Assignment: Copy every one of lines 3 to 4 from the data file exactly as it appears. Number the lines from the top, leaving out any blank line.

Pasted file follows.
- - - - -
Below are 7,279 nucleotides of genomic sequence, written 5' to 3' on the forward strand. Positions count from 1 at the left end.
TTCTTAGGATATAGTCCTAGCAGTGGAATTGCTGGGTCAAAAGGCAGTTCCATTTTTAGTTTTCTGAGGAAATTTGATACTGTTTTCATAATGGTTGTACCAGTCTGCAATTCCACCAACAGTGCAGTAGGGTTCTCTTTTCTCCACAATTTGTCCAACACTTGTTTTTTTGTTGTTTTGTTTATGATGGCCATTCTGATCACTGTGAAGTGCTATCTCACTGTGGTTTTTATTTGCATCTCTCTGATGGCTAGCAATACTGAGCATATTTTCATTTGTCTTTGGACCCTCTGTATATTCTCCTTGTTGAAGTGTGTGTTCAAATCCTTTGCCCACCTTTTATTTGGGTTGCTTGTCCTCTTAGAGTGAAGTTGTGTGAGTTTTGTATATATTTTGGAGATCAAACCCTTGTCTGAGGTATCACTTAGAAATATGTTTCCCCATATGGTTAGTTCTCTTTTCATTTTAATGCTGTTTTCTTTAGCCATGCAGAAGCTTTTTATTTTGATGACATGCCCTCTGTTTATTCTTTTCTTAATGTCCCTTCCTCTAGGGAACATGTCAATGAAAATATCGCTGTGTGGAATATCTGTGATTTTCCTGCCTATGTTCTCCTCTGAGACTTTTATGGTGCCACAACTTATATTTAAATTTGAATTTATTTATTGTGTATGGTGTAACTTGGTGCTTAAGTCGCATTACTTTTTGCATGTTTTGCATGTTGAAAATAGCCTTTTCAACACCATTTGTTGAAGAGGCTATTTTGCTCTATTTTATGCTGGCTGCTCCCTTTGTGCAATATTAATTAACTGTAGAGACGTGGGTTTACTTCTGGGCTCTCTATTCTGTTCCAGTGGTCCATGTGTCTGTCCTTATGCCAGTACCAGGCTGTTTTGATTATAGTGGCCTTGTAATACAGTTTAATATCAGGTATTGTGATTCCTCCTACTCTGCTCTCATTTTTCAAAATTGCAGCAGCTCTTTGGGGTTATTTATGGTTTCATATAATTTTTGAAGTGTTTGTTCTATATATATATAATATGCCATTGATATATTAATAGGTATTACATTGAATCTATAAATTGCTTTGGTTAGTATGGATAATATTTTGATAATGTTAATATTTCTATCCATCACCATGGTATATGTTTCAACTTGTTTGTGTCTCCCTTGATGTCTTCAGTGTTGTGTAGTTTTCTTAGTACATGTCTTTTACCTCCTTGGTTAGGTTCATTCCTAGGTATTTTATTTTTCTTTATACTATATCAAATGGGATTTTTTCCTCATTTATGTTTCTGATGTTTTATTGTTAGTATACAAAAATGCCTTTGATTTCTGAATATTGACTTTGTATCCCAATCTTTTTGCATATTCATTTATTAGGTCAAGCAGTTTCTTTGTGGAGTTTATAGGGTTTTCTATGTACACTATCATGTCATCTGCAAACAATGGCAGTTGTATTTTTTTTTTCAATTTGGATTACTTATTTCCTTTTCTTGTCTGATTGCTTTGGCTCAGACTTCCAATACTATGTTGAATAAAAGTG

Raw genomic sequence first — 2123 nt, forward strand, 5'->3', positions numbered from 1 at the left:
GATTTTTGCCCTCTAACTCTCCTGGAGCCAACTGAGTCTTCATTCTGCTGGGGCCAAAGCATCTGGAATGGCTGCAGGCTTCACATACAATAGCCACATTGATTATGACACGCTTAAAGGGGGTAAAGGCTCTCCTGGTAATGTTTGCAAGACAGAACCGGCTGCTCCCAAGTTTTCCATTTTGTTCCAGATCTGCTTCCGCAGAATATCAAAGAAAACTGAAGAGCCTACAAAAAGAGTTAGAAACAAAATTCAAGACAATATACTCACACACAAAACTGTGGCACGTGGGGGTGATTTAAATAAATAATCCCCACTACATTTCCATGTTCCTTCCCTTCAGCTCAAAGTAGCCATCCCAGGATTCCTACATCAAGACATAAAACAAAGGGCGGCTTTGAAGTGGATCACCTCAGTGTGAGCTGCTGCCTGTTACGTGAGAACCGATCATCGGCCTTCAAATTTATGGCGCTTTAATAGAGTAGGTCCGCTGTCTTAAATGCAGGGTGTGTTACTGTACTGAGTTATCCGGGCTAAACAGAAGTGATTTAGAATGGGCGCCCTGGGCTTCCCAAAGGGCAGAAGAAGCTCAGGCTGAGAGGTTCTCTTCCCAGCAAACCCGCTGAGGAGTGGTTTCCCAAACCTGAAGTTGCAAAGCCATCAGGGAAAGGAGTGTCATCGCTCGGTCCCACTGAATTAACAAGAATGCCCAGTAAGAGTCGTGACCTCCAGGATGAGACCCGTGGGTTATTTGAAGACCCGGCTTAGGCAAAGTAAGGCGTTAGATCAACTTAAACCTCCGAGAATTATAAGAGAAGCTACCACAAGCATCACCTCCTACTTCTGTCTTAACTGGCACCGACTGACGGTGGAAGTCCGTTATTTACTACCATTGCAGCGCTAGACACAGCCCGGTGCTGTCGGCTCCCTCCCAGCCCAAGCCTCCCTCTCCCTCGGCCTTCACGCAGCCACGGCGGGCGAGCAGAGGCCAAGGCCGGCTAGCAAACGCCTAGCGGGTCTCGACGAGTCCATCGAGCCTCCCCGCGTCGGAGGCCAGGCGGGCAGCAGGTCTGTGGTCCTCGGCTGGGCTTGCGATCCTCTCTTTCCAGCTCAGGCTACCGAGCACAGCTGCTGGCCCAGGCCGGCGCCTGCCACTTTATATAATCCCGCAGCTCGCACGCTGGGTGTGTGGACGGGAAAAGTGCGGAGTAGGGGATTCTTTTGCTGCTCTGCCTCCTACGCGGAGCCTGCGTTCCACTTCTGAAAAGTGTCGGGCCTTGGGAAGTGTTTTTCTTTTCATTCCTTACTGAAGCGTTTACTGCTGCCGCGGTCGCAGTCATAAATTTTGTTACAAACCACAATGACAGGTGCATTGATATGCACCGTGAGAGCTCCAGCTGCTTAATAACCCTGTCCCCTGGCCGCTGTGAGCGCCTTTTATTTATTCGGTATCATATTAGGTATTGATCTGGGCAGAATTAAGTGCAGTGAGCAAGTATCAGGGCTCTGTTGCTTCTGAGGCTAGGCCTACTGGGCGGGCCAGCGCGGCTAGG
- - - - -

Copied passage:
Raw genomic sequence first — 2123 nt, forward strand, 5'->3', positions numbered from 1 at the left:
GATTTTTGCCCTCTAACTCTCCTGGAGCCAACTGAGTCTTCATTCTGCTGGGGCCAAAGCATCTGGAATGGCTGCAGGCTTCACATACAATAGCCACATTGATTATGACACGCTTAAAGGGGGTAAAGGCTCTCCTGGTAATGTTTGCAAGACAGAACCGGCTGCTCCCAAGTTTTCCATTTTGTTCCAGATCTGCTTCCGCAGAATATCAAAGAAAACTGAAGAGCCTACAAAAAGAGTTAGAAACAAAATTCAAGACAATATACTCACACACAAAACTGTGGCACGTGGGGGTGATTTAAATAAATAATCCCCACTACATTTCCATGTTCCTTCCCTTCAGCTCAAAGTAGCCATCCCAGGATTCCTACATCAAGACATAAAACAAAGGGCGGCTTTGAAGTGGATCACCTCAGTGTGAGCTGCTGCCTGTTACGTGAGAACCGATCATCGGCCTTCAAATTTATGGCGCTTTAATAGAGTAGGTCCGCTGTCTTAAATGCAGGGTGTGTTACTGTACTGAGTTATCCGGGCTAAACAGAAGTGATTTAGAATGGGCGCCCTGGGCTTCCCAAAGGGCAGAAGAAGCTCAGGCTGAGAGGTTCTCTTCCCAGCAAACCCGCTGAGGAGTGGTTTCCCAAACCTGAAGTTGCAAAGCCATCAGGGAAAGGAGTGTCATCGCTCGGTCCCACTGAATTAACAAGAATGCCCAGTAAGAGTCGTGACCTCCAGGATGAGACCCGTGGGTTATTTGAAGACCCGGCTTAGGCAAAGTAAGGCGTTAGATCAACTTAAACCTCCGAGAATTATAAGAGAAGCTACCACAAGCATCACCTCCTACTTCTGTCTTAACTGGCACCGACTGACGGTGGAAGTCCGTTATTTACTACCATTGCAGCGCTAGACACAGCCCGGTGCTGTCGGCTCCCTCCCAGCCCAAGCCTCCCTCTCCCTCGGCCTTCACGCAGCCACGGCGGGCGAGCAGAGGCCAAGGCCGGCTAGCAAACGCCTAGCGGGTCTCGACGAGTCCATCGAGCCTCCCCGCGTCGGAGGCCAGGCGGGCAGCAGGTCTGTGGTCCTCGGCTGGGCTTGCGATCCTCTCTTTCCAGCTCAGGCTACCGAGCACAGCTGCTGGCCCAGGCCGGCGCCTGCCACTTTATATAATCCCGCAGCTCGCACGCTGGGTGTGTGGACGGGAAAAGTGCGGAGTAGGGGATTCTTTTGCTGCTCTGCCTCCTACGCGGAGCCTGCGTTCCACTTCTGAAAAGTGTCGGGCCTTGGGAAGTGTTTTTCTTTTCATTCCTTACTGAAGCGTTTACTGCTGCCGCGGTCGCAGTCATAAATTTTGTTACAAACCACAATGACAGGTGCATTGATATGCACCGTGAGAGCTCCAGCTGCTTAATAACCCTGTCCCCTGGCCGCTGTGAGCGCCTTTTATTTATTCGGTATCATATTAGGTATTGATCTGGGCAGAATTAAGTGCAGTGAGCAAGTATCAGGGCTCTGTTGCTTCTGAGGCTAGGCCTACTGGGCGGGCCAGCGCGGCTAGG